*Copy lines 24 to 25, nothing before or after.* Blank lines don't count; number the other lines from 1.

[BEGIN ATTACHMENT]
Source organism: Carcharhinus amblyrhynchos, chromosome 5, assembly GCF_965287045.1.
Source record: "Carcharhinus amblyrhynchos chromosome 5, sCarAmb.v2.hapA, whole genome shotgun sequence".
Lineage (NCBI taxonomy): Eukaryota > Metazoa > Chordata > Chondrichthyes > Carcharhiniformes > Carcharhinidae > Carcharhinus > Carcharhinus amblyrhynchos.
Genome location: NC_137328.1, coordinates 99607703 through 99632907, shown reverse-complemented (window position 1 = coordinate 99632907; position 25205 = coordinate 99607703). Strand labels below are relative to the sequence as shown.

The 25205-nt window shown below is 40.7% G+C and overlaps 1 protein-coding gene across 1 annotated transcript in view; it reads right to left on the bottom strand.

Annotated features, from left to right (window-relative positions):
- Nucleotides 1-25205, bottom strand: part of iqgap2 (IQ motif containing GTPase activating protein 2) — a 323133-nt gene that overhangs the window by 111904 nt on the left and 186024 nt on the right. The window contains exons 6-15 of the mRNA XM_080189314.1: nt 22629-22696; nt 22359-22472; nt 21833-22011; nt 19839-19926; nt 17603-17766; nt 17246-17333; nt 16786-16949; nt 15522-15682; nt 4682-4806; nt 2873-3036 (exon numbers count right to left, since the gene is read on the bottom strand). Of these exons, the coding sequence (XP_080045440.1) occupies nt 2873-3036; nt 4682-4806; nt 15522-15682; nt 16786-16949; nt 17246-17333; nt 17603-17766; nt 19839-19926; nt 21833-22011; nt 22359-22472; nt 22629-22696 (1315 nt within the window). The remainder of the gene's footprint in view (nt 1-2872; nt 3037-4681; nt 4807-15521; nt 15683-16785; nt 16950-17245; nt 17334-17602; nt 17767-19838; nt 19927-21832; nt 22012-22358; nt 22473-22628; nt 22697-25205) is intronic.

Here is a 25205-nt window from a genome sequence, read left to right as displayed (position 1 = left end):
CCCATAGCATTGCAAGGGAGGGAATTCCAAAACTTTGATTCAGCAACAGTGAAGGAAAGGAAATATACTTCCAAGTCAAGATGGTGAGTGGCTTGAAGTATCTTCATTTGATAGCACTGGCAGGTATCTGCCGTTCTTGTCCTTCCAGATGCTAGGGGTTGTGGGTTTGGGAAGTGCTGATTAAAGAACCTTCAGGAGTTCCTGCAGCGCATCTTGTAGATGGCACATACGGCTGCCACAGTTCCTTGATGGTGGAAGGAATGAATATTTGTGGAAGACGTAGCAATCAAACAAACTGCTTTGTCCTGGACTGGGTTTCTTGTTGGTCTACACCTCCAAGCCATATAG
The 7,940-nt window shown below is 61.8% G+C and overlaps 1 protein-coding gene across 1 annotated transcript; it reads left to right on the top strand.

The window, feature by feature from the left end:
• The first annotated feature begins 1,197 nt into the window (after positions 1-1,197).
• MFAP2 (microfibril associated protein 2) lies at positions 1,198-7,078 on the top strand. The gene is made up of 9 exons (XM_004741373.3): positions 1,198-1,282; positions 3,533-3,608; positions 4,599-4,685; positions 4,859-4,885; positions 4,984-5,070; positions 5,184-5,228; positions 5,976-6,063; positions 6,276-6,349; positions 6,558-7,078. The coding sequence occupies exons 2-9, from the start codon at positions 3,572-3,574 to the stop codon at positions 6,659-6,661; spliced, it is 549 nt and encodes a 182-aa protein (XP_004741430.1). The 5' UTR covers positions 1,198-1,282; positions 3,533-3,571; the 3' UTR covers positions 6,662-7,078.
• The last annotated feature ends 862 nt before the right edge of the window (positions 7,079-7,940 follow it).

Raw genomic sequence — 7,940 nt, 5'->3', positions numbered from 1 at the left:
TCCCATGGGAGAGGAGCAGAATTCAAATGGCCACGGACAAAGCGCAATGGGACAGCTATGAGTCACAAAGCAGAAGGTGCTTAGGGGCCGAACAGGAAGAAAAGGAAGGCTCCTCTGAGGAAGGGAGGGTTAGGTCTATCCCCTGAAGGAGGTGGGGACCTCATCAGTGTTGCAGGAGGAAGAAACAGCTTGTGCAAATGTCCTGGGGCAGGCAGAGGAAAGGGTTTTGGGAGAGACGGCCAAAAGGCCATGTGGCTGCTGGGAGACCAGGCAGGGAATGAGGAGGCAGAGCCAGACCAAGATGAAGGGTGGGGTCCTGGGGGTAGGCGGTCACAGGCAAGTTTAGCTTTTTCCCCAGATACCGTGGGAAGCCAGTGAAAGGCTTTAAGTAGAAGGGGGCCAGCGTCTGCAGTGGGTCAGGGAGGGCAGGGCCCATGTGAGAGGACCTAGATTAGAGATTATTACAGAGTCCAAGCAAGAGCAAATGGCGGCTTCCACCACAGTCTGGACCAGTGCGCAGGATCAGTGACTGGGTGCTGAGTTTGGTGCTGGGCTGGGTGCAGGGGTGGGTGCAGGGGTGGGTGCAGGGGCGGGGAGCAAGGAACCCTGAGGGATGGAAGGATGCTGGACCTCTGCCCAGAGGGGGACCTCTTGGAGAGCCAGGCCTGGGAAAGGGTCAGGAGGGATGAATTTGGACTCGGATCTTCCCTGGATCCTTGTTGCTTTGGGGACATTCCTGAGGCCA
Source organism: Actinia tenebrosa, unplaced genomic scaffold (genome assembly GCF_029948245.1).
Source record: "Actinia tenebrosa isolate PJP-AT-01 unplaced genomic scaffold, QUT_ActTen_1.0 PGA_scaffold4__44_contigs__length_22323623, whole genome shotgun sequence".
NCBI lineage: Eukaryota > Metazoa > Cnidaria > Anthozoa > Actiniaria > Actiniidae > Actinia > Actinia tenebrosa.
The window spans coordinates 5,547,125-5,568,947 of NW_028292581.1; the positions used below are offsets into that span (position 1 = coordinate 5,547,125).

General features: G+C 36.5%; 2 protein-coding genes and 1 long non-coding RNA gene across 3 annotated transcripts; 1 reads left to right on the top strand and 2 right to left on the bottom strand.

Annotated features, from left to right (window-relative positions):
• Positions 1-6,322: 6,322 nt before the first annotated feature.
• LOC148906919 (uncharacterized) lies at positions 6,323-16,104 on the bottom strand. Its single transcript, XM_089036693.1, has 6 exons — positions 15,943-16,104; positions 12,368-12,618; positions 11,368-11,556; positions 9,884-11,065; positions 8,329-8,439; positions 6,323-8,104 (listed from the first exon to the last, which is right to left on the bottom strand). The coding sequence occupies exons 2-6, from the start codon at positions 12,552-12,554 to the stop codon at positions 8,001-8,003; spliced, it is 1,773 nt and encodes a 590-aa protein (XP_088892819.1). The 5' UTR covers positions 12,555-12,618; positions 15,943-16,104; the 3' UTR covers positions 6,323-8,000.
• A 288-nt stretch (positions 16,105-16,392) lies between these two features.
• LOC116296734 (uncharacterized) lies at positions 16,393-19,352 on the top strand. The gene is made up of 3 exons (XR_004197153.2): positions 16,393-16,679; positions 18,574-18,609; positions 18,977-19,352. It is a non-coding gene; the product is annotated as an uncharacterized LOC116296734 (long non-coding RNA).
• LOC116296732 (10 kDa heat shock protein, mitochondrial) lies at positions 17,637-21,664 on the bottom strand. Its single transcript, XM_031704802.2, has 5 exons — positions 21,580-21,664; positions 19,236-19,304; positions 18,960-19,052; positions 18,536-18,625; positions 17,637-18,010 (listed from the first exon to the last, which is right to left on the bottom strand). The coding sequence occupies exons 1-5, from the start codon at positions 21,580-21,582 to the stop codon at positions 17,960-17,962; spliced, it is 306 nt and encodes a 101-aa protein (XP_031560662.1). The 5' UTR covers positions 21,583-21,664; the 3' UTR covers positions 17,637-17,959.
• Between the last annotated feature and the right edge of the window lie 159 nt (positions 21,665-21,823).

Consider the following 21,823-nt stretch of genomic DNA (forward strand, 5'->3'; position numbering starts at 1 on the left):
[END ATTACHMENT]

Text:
• LOC148906919 (uncharacterized) lies at positions 6,323-16,104 on the bottom strand. Its single transcript, XM_089036693.1, has 6 exons — positions 15,943-16,104; positions 12,368-12,618; positions 11,368-11,556; positions 9,884-11,065; positions 8,329-8,439; positions 6,323-8,104 (listed from the first exon to the last, which is right to left on the bottom strand). The coding sequence occupies exons 2-6, from the start codon at positions 12,552-12,554 to the stop codon at positions 8,001-8,003; spliced, it is 1,773 nt and encodes a 590-aa protein (XP_088892819.1). The 5' UTR covers positions 12,555-12,618; positions 15,943-16,104; the 3' UTR covers positions 6,323-8,000.
• A 288-nt stretch (positions 16,105-16,392) lies between these two features.